The chairman of the county Human Rights Commission said yesterday he will resign as chairman soon "to bring healing to the commission."
Roger W. Jones said he believes the commission has become too politicized and that his confrontational style will thwart rather than smooth attempts to unify the commission.
"I've said you can't end discrimination unless you can get elected officials to stop from discriminating," Mr. Jones said.
Mr. Jones blames County Executive Charles I. Ecker for politicizing the commission by not reappointing Democratic commissioners and choosing independents or Republicans to replace them.
Mr. Jones said he is "definitely too vocal for some members of the commission -- I am not laid-back like some are."
Vice chairwoman Lucie Pelgrim "speaks with a healing tone," Mr. Jones said.
"She doesn't say things in a blunt way. I can stay on as a member."
Mr. Jones said he would step down as chairman "soon, in the next month or so."
What led him to consider relinquishing the chairmanship, Mr. Jones said, was a tie vote two weeks ago on a motion that the commission endorse the idea of having a representative of the gay community serve on the commission.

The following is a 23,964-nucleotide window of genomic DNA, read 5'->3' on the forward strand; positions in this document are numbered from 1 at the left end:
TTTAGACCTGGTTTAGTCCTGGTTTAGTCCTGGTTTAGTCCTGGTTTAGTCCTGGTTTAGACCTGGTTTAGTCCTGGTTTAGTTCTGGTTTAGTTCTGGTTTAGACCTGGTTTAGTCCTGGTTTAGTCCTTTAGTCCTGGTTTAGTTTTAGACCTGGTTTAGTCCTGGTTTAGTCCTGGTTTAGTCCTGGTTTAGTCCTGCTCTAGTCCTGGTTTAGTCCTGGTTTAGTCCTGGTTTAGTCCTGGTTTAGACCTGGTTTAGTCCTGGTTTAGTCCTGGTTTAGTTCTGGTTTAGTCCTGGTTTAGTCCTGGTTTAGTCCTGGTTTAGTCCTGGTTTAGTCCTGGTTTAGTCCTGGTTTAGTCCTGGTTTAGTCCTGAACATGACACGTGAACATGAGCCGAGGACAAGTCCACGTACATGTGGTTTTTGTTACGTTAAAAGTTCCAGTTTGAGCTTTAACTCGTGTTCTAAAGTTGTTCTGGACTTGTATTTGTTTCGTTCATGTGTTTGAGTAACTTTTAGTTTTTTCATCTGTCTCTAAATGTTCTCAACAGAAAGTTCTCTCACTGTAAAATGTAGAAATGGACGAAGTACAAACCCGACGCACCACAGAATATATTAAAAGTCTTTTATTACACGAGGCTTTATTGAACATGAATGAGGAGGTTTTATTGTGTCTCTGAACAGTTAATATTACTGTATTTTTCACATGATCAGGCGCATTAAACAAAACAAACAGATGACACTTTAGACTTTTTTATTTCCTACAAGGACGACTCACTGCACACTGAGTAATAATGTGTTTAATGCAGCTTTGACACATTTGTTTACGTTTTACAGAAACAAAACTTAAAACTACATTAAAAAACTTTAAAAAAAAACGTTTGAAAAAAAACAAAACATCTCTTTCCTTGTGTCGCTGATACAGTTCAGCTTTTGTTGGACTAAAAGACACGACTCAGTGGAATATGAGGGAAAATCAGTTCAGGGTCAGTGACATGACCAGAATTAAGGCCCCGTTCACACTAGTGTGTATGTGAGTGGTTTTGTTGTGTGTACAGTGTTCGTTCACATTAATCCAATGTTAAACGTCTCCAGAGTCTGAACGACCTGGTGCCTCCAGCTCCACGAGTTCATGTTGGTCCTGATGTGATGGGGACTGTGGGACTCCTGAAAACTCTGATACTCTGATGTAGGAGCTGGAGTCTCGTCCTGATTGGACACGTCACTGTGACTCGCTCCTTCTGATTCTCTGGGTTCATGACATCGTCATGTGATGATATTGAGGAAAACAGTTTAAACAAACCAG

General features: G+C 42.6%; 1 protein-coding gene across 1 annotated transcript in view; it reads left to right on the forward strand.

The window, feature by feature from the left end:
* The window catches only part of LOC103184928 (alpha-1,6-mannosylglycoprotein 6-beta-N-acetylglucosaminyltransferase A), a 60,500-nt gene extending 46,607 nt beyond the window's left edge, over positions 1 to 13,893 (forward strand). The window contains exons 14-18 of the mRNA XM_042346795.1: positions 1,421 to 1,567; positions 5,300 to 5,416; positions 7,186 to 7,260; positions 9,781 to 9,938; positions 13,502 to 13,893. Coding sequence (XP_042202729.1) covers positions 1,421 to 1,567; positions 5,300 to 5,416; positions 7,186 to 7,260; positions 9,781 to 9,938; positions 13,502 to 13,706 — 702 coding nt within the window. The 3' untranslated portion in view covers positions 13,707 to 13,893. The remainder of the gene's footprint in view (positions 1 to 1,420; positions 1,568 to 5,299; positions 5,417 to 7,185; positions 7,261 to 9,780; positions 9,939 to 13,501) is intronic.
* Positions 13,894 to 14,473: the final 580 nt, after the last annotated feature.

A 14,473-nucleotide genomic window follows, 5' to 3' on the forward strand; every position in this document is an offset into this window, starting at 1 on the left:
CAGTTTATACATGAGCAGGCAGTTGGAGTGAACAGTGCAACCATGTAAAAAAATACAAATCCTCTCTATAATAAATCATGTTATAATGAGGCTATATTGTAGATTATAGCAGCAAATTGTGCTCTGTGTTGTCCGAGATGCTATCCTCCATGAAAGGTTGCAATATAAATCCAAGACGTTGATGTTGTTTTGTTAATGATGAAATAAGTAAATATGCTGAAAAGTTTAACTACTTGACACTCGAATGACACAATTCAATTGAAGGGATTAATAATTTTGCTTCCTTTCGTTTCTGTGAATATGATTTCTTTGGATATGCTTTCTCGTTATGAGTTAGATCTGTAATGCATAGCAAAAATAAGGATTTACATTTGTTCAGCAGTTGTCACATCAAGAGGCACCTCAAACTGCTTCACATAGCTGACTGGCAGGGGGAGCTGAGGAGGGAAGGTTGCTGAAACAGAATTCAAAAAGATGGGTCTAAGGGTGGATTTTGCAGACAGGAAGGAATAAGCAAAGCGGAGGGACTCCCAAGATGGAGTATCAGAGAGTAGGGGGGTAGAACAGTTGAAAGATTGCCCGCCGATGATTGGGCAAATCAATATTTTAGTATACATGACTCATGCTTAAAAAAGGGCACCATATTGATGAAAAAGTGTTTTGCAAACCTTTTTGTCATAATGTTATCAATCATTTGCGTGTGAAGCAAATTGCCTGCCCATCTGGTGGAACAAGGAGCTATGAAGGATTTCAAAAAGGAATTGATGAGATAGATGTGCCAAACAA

The resolution did not mention anyone by name, but Mr. Jones had hoped to use it to support the nomination of Jan Nyquist at her July 20 confirmation hearing.
Instead, the commission deadlocked 3-3, with two members absent. Mr. Jones was taken aback by the vote because the commission had earlier voted unanimously to support the application of gay rights activist Robert Healy as a member of the commission.
Mr. Jones interpreted the vote as a confession of that some commissioners could not support the county's human rights law.
Dissenting commissioners saw the motion as redundant and unnecessary. The commission investigates complaints of discrimination in 15 protected categories such as age, race, religion and sexual orientation.
Ms. Nyquist pressed the county executive to appoint Mr. Healy to the commission, but Mr. Ecker wanted her instead. The County Council confirmed her appointment Monday night by a 3-2 vote that was split along party lines.
Council Democrats supported the Republican executive's nominee, council Republicans did not.
Despite Ms. Nyquist's confirmation, which he enthusiastically supported, Mr. Jones believes the executive has stacked the commission recently with people who are not as zealous in the cause of civil rights as former commissioners.
Mr. Jones points to budget cuts and staff reductions as additional evidence the administration wants to weaken the commission.
"They not only took money away, they took people away," he said. "It's divide and conquer."
Politics and human rights should not be mixed, Mr. Jones said.
"Things can happen. You can have the wrong people in the wrong place. Anything can happen."
Members of the commission could not be reached for comment on Mr. Jones' resignation. Mr. Ecker said he has not received a resignation letter from Mr. Jones.
"If it's true he is resigning, I'm sorry to hear it," he said. "Roger Jones has a lot to offer. I would hope he would reconsider."